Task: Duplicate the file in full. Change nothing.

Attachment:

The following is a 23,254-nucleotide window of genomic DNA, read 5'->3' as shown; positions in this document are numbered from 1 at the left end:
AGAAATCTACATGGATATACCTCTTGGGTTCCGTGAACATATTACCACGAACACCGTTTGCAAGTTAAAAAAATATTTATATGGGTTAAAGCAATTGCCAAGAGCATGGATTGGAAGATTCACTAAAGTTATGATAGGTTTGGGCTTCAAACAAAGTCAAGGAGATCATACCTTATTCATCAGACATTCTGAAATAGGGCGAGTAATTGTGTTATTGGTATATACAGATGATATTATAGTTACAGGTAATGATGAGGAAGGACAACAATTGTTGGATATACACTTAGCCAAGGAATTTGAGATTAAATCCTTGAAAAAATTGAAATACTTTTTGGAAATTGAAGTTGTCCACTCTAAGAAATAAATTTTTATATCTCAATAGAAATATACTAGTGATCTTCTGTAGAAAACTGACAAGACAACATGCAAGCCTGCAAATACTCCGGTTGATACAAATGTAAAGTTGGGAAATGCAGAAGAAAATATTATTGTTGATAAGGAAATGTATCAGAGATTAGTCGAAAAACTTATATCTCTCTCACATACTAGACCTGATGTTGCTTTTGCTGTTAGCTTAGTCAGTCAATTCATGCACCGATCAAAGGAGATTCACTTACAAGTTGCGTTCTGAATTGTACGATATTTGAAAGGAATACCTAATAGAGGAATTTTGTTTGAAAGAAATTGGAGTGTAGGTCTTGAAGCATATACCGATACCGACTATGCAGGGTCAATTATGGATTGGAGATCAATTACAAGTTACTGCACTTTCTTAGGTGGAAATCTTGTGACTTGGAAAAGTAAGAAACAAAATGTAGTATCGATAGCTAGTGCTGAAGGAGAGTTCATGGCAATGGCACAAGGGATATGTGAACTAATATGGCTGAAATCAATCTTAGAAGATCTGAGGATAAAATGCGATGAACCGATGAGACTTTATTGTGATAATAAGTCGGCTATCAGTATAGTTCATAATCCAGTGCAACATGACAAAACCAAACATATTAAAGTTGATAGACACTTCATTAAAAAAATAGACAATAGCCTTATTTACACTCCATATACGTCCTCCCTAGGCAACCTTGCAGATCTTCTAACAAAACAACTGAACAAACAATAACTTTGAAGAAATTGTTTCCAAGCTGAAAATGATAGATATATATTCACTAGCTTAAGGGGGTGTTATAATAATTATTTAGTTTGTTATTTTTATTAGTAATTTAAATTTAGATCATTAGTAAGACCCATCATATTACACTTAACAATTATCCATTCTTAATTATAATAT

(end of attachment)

The following is a 23,254-nucleotide window of genomic DNA, read 5'->3' as shown; positions in this document are numbered from 1 at the left end:
AGAAATCTACATGGATATACCTCTTGGGTTCCGTGAACATATTACCACGAACACCGTTTGCAAGTTAAAAAAATATTTATATGGGTTAAAGCAATTGCCAAGAGCATGGATTGGAAGATTCACTAAAGTTATGATAGGTTTGGGCTTCAAACAAAGTCAAGGAGATCATACCTTATTCATCAGACATTCTGAAATAGGGCGAGTAATTGTGTTATTGGTATATACAGATGATATTATAGTTACAGGTAATGATGAGGAAGGACAACAATTGTTGGATATACACTTAGCCAAGGAATTTGAGATTAAATCCTTGAAAAAATTGAAATACTTTTTGGAAATTGAAGTTGTCCACTCTAAGAAATAAATTTTTATATCTCAATAGAAATATACTAGTGATCTTCTGTAGAAAACTGACAAGACAACATGCAAGCCTGCAAATACTCCGGTTGATACAAATGTAAAGTTGGGAAATGCAGAAGAAAATATTATTGTTGATAAGGAAATGTATCAGAGATTAGTCGAAAAACTTATATCTCTCTCACATACTAGACCTGATGTTGCTTTTGCTGTTAGCTTAGTCAGTCAATTCATGCACCGATCAAAGGAGATTCACTTACAAGTTGCGTTCTGAATTGTACGATATTTGAAAGGAATACCTAATAGAGGAATTTTGTTTGAAAGAAATTGGAGTGTAGGTCTTGAAGCATATACCGATACCGACTATGCAGGGTCAATTATGGATTGGAGATCAATTACAAGTTACTGCACTTTCTTAGGTGGAAATCTTGTGACTTGGAAAAGTAAGAAACAAAATGTAGTATCGATAGCTAGTGCTGAAGGAGAGTTCATGGCAATGGCACAAGGGATATGTGAACTAATATGGCTGAAATCAATCTTAGAAGATCTGAGGATAAAATGCGATGAACCGATGAGACTTTATTGTGATAATAAGTCGGCTATCAGTATAGTTCATAATCCAGTGCAACATGACAAAACCAAACATATTAAAGTTGATAGACACTTCATTAAAAAAATAGACAATAGCCTTATTTACACTCCATATACGTCCTCCCTAGGCAACCTTGCAGATCTTCTAACAAAACAACTGAACAAACAATAACTTTGAAGAAATTGTTTCCAAGCTGAAAATGATAGATATATATTCACTAGCTTAAGGGGGTGTTATAATAATTATTTAGTTTGTTATTTTTATTAGTAATTTAAATTTAGATCATTAGTAAGACCCATCATATTACACTTAACAATTATCCATTCTTAATTATAATAT